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It is hard to know where to begin with todays blog. Our day today has been what short term mission is all about. It is unpredictable, exhilerating, emotionally draining, frustrating, slow paced then fast paced, tedious and fantastic all at the same time.

As is often the way in the third world when the pastor says he will arrive is not necessarily the time that he will arrive. Today though he had good reason for being late. Friday is a trade day on the border between Haiti and Dominican Republic. In effect the border moves and thousands of Haitians are allowed across the bloody river bridge to pile into the custom made market on the Dominican Republic side to buy everything (and I do mean everything) they need either to sell or to use for the next few days.

Our job today was to go into the market with the ladies of the church and purchase all we needed for the Big Meal on Sunday. The market is truly hard to describe in words – you really have to be there to be honest – but as I walked round and through the heaving mass of humanity and carefully picked our way around the stalls selling everything from scotch bonnet chillies to clothes and shoes to fresh cut chicken feet a number of things occured to me.

Economics – This was actually my second visit to the market and it allowed me to take some time to think about what happens here. The Dominicans sell everything to the Haitians and as a result they set the prices and the Haitians simply have to live with that price or simply not live. The big custom built market is full of everything you need for life and there is plenty for everyone. Out the back of the market the Haitians try to sell on their goods to other Haitians trying desperately to eek out enough money to survive till the next trade day and have enough to buy from the Dominicans then so the cycle can continue. The only people getting rich are the Dominicans and the Haitians are trapped in a cycle that isn’t all of their making. As a charity on a small scale we need to reesearch more about this cycle and see if there are ways we can help a small number of families to break free from it. It won’t be easy. We are up against a beast here and a Dominican policy that doesn’t have trade days everyday so they can increase the desperation and demand and therefore drive up price.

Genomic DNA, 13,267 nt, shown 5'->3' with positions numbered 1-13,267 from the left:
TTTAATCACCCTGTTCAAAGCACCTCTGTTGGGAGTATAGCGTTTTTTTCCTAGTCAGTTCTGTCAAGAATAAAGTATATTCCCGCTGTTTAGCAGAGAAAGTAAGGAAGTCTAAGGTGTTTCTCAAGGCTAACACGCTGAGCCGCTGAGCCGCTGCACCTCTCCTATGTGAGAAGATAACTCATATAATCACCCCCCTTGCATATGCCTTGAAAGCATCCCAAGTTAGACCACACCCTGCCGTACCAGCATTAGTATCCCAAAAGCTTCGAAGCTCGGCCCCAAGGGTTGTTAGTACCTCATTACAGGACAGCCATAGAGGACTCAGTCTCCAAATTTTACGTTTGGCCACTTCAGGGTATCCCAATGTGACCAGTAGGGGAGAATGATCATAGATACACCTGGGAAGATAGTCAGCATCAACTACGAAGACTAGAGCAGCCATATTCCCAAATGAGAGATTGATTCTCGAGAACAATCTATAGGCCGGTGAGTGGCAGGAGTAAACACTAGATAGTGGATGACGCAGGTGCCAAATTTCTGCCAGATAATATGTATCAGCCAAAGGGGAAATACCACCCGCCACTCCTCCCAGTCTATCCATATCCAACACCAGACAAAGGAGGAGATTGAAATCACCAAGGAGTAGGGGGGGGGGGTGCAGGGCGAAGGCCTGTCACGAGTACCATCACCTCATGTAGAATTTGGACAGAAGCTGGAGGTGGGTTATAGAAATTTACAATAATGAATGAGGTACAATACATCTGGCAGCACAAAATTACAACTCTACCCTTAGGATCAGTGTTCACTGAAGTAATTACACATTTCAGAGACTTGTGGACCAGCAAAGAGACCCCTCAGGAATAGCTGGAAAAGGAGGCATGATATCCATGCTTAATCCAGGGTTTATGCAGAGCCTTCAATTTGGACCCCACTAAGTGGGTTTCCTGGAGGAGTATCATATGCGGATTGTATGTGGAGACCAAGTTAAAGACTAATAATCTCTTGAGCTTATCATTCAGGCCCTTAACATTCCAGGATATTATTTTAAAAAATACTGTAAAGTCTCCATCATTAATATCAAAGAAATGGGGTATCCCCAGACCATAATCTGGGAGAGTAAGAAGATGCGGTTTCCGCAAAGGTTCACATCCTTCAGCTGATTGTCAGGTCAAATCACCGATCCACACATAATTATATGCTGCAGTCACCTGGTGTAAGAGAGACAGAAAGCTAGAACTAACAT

Pride and Smiles – One of the things the market visit debunks is the myth that people in the third world are poor because they simply don’t work hard enough. If anyone from the west had to do what these people do just to survive they would simply lie down in the dirt and give in. What the Haitians do, with a joy and laughter and smile that ill befits the setting, is to get up and push on through. There was joy in this place, despite the dirt and the smell of rotting food and excrement and the chickens and pigs wondering everywhere and the poverty. There was pride too. I watched amazed as a lady carefully stacked her 10 aubergines on her whicker mat making sure they looked as good as possible for sale even though by then the market was coming to a close.

Jesus Here – It is strange in the extreme to be here at this time of year. It doesn’t feel like Christmas really but then as I walked around the market I thought about what Christmas is supposed to feel like. Certainly the first Christmas was much more like this that what we have in Scotland. Jesus Christ would have felt comfortable and at peace with this place, these are the people he would have called friends. He knew what their poverty was like, he knew what it was to be discriminated against by the powerful nation in the region, he knew what it was to eek out a living in the dirt. These people are made in the image of God and he Loves them dearly and he feels their pain. In the midst of all your Christmas celebrations this year please take some time to pray for the land of Haiti, to pray for the women and her aubergines, to pray for the Dominicans, to pray for Mission International and the work we will do here. But most of all remember that our Lord Jesus Christ – the God of History stepping into history, the God of Heaven stepped into this market place, born as a baby and he endured it all because of his love for you and for all the people in that market place today. As a result for those who love Jesus, there will be a day where there are no more tears and no more sadness and no more discrimination and no more poverty. Come Lord Jesus Come.